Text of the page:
Invasives Blog

An SMS campaign to promote awareness of fall armyworm (Spodoptera frugiperda) and mitigation measures, which was carried out in four Zambian provinces, has resulted in the enhancement of farmers’ knowledge and boosted their capacity to effectively manage the pest. The campaign was implemented by CABI’s Pest Risk Information SErvice (PRISE) project in partnership with Precision Development (PxD), Smart Zambia Institute and the Ministry of Agriculture of Zambia to provide smallholder farmers with timely advice on how to prevent and manage FAW infestations throughout the 2019-2020 season, as well as location-specific FAW infestation alerts

CABI’s Evidence Note published in 2018, revealed that maize farmers had average losses of 35% in Zambia due to the pest. When the losses were extrapolated nationally, it was estimated that the lost economic value amounted to USD $159 million. To help manage losses, a digital extension campaign was carried out in Southern, Luapula, Central and Eastern provinces of Zambia which the Ministry of Agriculture identified as high priority and high FAW risk areas.

The campaign utilized the Zambia Integrated Agriculture Management Information System (ZIAMIS)- an e-subsidy platform to reach 86,244 farmers with a total of 39 text messages (SMS) about FAW in mainly three local languages – Bemba, Nyanja and Tonga. The campaign was used as an opportunity for CABI and PxD to investigate the impact of providing detailed and actionable advice to farmers on their knowledge acquisition and behaviour change based on recommended practices.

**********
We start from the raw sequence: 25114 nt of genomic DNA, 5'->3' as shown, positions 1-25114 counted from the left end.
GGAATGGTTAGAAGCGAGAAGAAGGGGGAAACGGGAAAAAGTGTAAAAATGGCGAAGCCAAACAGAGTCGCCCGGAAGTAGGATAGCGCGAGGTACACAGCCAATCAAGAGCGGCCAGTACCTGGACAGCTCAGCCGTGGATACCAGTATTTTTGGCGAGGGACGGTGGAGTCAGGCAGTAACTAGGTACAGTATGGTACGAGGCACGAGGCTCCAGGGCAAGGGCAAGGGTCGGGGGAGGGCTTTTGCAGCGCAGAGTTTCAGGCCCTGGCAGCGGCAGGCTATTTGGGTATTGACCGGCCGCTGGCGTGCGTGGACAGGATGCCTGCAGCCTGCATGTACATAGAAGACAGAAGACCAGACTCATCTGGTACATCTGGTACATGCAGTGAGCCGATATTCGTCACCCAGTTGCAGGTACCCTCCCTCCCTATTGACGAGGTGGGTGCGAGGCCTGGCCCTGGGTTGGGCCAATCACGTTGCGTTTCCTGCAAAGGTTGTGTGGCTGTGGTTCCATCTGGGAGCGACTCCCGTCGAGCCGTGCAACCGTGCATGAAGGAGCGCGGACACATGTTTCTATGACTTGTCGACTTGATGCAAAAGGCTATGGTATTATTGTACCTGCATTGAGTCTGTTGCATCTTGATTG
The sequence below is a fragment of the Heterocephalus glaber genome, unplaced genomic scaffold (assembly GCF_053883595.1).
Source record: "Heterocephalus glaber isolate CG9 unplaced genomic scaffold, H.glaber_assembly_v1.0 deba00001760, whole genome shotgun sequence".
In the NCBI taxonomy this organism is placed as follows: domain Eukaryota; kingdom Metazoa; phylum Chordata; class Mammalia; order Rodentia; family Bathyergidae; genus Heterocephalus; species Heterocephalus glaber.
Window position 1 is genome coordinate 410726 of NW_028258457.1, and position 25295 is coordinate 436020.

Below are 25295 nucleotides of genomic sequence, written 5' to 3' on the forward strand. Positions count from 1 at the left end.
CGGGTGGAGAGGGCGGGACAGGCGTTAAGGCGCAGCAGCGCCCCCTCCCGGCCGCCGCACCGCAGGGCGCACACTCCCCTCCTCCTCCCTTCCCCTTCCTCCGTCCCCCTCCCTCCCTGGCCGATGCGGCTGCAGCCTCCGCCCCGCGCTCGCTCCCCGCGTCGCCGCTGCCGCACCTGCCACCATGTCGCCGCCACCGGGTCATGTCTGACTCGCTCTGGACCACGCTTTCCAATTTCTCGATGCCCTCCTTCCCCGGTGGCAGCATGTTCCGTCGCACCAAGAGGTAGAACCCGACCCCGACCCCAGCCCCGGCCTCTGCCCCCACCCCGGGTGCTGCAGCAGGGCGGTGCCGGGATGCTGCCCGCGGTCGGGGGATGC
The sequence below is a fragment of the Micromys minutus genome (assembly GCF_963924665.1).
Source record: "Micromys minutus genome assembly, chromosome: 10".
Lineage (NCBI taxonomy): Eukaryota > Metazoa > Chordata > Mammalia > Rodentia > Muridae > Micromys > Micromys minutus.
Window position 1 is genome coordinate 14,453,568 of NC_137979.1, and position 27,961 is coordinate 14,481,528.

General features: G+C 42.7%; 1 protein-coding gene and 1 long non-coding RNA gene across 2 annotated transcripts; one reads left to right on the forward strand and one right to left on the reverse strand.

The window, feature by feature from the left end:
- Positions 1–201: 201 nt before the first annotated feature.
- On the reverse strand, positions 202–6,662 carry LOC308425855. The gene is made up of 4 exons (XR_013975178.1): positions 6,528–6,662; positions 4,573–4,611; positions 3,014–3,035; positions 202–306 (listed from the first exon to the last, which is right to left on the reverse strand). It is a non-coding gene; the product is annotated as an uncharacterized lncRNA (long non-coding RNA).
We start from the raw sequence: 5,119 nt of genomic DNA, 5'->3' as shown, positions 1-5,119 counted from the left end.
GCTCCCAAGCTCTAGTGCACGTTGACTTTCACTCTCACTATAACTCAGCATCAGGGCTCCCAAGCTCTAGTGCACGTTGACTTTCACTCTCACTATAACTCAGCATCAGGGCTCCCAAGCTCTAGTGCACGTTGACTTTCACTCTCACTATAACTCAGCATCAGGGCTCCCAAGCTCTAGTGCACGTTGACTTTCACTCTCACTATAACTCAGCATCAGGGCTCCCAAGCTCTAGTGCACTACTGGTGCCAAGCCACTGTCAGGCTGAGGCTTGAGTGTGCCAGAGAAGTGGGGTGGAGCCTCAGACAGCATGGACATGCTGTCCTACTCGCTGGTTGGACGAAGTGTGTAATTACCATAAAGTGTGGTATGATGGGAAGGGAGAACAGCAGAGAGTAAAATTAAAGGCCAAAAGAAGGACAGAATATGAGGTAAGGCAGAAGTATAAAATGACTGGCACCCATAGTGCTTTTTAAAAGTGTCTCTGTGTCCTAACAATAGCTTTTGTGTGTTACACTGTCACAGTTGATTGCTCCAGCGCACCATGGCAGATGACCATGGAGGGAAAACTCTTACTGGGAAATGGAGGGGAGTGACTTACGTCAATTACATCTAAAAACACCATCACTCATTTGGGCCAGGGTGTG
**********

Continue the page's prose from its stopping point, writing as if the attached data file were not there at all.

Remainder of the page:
Topics covered by the campaign messaging included scouting for FAW and monitoring its activities, recommended cultural methods of FAW removal, the correct use of fertilizer and pesticides to combat and control the effects of the pest.

A post-campaign survey carried out seven months after the delivery of the last message revealed that the campaign increased farmers’ level of knowledge on fall armyworm and resulted in increased adoption of recommended management practices. This was revealed when the survey which covered 3,028 consenting respondents from the total campaign-target audience sought to measure, through a Randomized Controlled Trial (RCT), the level of knowledge respondents had acquired and retained on FAW. The survey also measured the rate of adoption of the recommended practices by analysing farmer feedback and comparing the treatment group (farmers who received the fall armyworm messages) and control group (farmers who did not receive the fall armyworm messages)

According to the survey report, the treatment group answered more questions about FAW correctly and more frequently reported taking the course of action the campaign recommended in the advisory messages. We find the positive effect of treatment especially heartening because it was detectable despite the significant time lapse between the campaign itself and the follow-up impact survey.

On the whole, survey respondents from the treatment group had a knowledge index score that was 2.64% higher than the control and an action index score that was 4.67% higher than the control group. In addition to the enhanced knowledge and increased adoption of good agronomic practices, the survey also revealed that there was high demand for more agricultural information services through digital campaigns similar to this one. While 99% of all farmers surveyed indicated they were interested in receiving free digital farming advice in the future, 96% of treatment recipients indicated that they would recommend the service to their friends.

These positive outcomes give a good indication that such programmes have enormous potential in supporting smallholder farmers’ information needs given the low cost of digital extension options available now compared to other traditional alternatives.

Additional information

Read the full report

You can read the full report from the SMS evaluation here

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